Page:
U.S. Court of Appeals Upholds FTC’s Authority to Regulate Cybersecurity

Today, the United States Court of Appeals for Third Circuit issued its opinion in FTC v. Wyndham Worldwide Corp. upholding the authority of the Federal Trade Commission to regulate corporate cybersecurity under Section 5(a) of the Federal Trade Commission Act, which prohibits businesses from engaging in “unfair or deceptive acts or practices.” This case was an interlocutory appeal from an earlier decision by a federal court in New Jersey denying Wyndham’s motion to dismiss the FTC complaint.

In its appeal, Wyndham argued that the FTC had exceeded its statutory authority under the FTC Act by regulating data security issues. The court rejected this argument by holding that Wyndham’s cybersecurity practices could be considered an unfair practice by the FTC and that the Commission’s interpretation of Section 5(a) was consistent with its prior practice and permissible under its statutory authority. Wyndham also argued that, because the FTC has not issued data security regulations, the Commission failed to provide sufficient notice of what it considered reasonable data security methods, thereby denying Wyndham adequate due process. This argument was also rejected by the court, which noted that Wyndham was only due notice of what the statute itself required. The court further observed that, under the method of analysis employed by the FTC in Section 5(a) cases, as well as other public FTC guidance and enforcement actions, Wyndham should have realized that its repeated alleged failures to protect consumer data could have been considered an unfair practice under Section 5(a).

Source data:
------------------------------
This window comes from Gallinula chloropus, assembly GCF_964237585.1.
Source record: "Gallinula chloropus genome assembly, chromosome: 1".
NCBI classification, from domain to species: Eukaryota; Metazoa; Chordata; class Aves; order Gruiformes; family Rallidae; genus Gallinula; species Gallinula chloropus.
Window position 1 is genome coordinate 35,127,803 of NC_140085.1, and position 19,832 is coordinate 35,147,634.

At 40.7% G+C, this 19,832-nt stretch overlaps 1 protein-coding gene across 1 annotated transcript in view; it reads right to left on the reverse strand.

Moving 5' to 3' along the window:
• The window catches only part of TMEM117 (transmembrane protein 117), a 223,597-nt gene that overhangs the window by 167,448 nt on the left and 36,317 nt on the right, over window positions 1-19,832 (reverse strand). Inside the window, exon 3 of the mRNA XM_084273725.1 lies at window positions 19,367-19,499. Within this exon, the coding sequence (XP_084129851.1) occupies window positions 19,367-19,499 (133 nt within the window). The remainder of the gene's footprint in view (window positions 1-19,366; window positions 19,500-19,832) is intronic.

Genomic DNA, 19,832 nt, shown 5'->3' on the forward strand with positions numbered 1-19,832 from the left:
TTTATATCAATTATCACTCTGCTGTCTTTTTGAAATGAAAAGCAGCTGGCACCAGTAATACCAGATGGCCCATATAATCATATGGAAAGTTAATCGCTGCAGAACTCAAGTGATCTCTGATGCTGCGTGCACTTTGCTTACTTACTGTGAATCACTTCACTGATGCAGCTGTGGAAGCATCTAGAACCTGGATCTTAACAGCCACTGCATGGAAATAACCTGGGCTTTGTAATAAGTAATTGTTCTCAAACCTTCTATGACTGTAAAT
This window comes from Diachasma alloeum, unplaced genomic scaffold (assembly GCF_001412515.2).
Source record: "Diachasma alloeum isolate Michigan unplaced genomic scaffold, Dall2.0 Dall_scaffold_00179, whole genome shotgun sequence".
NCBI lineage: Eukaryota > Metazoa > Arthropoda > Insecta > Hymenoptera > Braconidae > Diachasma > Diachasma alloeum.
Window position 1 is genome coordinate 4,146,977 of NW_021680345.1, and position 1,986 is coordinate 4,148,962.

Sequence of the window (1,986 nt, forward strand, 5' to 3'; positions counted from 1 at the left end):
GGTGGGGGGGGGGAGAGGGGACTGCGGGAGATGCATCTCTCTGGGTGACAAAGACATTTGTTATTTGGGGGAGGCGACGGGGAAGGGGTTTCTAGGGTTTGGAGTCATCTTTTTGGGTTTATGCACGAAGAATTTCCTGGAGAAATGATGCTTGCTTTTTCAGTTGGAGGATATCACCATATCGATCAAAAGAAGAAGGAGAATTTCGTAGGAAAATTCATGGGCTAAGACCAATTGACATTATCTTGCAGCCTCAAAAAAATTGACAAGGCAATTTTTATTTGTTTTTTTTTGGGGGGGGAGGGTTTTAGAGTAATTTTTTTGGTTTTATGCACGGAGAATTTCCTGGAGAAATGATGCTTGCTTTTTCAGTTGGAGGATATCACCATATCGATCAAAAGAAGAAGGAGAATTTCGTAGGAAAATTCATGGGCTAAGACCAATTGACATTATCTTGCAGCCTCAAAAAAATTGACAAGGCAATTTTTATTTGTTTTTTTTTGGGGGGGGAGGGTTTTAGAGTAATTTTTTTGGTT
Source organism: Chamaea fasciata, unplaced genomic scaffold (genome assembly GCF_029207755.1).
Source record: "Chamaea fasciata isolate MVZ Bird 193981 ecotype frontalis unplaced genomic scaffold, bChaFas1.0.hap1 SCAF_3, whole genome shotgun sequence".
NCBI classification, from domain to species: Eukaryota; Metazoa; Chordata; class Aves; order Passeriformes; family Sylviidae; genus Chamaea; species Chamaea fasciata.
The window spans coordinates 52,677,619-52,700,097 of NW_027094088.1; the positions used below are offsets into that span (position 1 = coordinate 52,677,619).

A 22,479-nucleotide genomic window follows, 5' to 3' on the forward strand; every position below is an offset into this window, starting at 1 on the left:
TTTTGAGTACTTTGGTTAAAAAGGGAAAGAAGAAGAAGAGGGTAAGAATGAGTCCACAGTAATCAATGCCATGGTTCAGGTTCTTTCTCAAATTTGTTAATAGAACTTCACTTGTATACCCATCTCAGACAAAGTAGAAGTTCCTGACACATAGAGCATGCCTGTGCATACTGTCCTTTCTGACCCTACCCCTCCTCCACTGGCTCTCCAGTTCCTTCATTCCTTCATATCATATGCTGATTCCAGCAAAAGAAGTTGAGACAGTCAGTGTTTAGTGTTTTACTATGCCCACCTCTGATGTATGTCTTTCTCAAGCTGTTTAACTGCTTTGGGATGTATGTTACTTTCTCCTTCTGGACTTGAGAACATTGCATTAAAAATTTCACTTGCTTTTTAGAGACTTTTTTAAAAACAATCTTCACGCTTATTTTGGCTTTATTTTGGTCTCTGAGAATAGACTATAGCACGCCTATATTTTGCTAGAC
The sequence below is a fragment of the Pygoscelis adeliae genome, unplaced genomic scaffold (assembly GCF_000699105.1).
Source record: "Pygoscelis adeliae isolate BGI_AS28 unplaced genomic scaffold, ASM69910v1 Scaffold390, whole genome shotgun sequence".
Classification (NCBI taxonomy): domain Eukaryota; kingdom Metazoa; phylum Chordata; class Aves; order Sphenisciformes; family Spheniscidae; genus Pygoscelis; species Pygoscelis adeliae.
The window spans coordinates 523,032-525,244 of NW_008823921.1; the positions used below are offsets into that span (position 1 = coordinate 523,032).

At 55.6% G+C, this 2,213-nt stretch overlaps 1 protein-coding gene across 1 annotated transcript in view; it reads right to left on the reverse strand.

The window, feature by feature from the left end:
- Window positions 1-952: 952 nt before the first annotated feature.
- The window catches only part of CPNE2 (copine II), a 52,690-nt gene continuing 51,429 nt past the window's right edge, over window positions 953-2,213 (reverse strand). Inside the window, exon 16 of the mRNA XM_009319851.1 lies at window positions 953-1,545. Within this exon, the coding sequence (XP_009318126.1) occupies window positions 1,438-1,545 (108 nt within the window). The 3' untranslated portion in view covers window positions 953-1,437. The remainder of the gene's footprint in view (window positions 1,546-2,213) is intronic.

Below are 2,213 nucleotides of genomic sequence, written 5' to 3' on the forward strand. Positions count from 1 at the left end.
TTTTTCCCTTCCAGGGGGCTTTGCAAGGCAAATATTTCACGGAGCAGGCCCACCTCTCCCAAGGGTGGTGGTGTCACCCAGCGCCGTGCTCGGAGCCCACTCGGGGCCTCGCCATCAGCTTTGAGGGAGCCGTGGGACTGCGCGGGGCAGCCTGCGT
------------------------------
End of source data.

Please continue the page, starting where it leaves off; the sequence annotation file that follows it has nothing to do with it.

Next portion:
Absent a petition to the Third Circuit for rehearing en banc, or a petition for review by the Supreme Court, this case will now be returned to the district court for further proceedings.

Back to top